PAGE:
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Re: Why do some Christians believe in limited atonement?

Post by Dirkdigdeep »

This idea of a "limited atonement" is basically a Calvinist doctrine rooted in the Gnostic premises . It is not biblical. Calvinist believe that due to God's complete and plenary sovereignty ( also not biblical) ... that Jesus only died for those God picks to save and not for anyone who he has deemed not to be saved. Thus it would be limited to ONLY the elect, or "God chosen" to be saved.
Standard Christian theology recognizes that God's atonement IS plenary and applied to POTENTIALLY any and all men > 1Jn 2:2 And he is the propitiation for our sins: and not for ours only, but also for the sins of the whole world. 2Pe_3:9 The Lord is not slack concerning his promise, as some men count slackness; but is longsuffering to us-ward, not willing that any should perish, but that all should come to repentance. 1Ti_2:4 Who will have all men to be saved, and to come unto the knowledge of the truth. God has therefore limited his sovereignty by giving man a free will and ability to chose to believe and repent, ... or not. Jos_24:15 And if it seem evil unto you to serve the LORD, choose you this day whom ye will serve; whether the gods which your fathers served that were on the other side of the flood, or the gods of the Amorites, in whose land ye dwell: but as for me and my house, we will serve the LORD. And: Heb 3:12-14 Take heed, brethren, lest there be in any of you an evil heart of unbelief, in departing from the living God. (13) But exhort one another daily, while it is called To day; lest any of you be hardened through the deceitfulness of sin. (14) For we are made partakers of Christ, if we hold the beginning of our confidence stedfast unto the end;
Calvinist say that due to God's plenary sovereignty; that IF Jesus died for all men then all men would be saved! ( 1John 2:2)This they decided based on presumptive eisogesis (reading into the text) rooted again in Gnostic Calvinism ideas. But where they failed is in comprehending that the word "Covenant" means CONTRACT and as such no one has the plenary (all encompassing) atonement applied to them unless and until THEY CHOOSE to have Faith and repentance. These two, Faith and repentance, are the conditions or terms of the Contract which we must fulfill to enter into the Covenant. Heb 3:6 But Christ as a son over his own house; whose house are we, if we hold fast the confidence and the rejoicing of the hope firm unto the end. Conditional salvation and a properly defined "limited atonement" is not God limiting who he will choose to save, but man rejecting Gods provision for their salvation. FREE WILL is the means to choose to believe > Joh 3:17-21 For God sent not his Son into the world to condemn the world; but that the world through him might be saved. (18) He that believeth on him is not condemned: but he that believeth not is condemned already, because he hath not believed in the name of the only begotten Son of God. (19) And this is the condemnation, that light is come into the world, and men loved darkness rather than light, because their deeds were evil. (20) For every one that doeth evil hateth the light, neither cometh to the light, lest his deeds should be reproved. (21) But he that doeth truth cometh to the light, that his deeds may be made manifest, that they are wrought in God. FREE WILL i say. To make this any clearer means i would have to detail the Gnostic presumptions that underlie Augustine's heretical theology from which Calvin took his own even more twisted version of that doctrine. That will take a book to show properly, and Lord willing, its soon to come.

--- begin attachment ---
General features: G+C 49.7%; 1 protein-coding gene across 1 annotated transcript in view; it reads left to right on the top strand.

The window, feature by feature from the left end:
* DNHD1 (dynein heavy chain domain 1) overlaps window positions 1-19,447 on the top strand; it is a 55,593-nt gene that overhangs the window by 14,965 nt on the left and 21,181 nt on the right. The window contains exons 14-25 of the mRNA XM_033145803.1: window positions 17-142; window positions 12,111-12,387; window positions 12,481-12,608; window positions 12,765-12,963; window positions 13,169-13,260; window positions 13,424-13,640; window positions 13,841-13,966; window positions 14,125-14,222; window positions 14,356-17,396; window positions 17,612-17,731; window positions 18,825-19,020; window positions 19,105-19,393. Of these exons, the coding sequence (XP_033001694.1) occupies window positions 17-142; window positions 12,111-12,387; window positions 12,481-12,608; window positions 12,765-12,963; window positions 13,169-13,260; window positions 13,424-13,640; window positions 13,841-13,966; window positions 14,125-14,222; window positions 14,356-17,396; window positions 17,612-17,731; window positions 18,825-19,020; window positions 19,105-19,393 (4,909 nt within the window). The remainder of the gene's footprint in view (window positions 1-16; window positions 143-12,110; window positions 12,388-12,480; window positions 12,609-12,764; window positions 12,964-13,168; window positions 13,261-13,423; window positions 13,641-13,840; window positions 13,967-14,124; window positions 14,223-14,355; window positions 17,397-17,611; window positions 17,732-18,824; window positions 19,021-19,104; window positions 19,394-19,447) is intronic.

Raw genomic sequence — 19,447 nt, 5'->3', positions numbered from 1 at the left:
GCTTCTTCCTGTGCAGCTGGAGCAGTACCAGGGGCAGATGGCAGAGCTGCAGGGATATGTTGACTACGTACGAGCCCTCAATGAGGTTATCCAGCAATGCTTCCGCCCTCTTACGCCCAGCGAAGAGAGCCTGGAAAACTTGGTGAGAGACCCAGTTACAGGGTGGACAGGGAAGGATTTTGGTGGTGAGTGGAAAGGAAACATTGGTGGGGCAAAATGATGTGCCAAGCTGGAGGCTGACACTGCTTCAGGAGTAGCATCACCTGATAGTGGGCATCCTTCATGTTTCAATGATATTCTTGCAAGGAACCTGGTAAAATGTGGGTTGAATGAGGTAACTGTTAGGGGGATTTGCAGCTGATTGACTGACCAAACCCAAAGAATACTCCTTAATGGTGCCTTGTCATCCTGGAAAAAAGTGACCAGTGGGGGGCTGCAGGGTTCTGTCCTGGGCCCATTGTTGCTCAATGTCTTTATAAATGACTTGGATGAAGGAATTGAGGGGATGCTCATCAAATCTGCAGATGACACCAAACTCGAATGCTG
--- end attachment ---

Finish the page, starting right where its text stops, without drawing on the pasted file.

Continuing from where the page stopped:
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Re: Why do some Christians believe in limited atonement?

Post by Yantelope »

Can someone help me understand what practical difference it makes whether Christ died for all people or just for Christians? I can't see how it matters at all. Not trying to be difficult, it just seems like it has no bearing on anything.

As far as free will goes. I saw at least one reference to Romans 9 but I think it should be quoted here in full because Paul directly addresses exactly what has been debated in this thread.

" What shall we say then? Is there injustice on God's part? By no means! 15 For he says to Moses, “I will have mercy on whom I have mercy, and I will have compassion on whom I have compassion.” 16 So then it depends not on human will or exertion, but on God, who has mercy. 17 For the Scripture says to Pharaoh, “For this very purpose I have raised you up, that I might show my power in you, and that my name might be proclaimed in all the earth.” 18 So then he has mercy on whomever he wills, and he hardens whomever he wills.
19 You will say to me then, “Why does he still find fault? For who can resist his will?” 20 But who are you, O man, to answer back to God? Will what is molded say to its molder, “Why have you made me like this?” 21 Has the potter no right over the clay, to make out of the same lump one vessel for honorable use and another for dishonorable use? 22 What if God, desiring to show his wrath and to make known his power, has endured with much patience evessels of wrath prepared for destruction, 23 in order to make known the riches of his glory for vessels of mercy, which he has prepared beforehand for glory—24 even us whom he has called, not from the Jews only but also from the Gentiles?"

That's probably the most difficult passage in all of scripture for me to accept. God does what he wants and who are we to question him?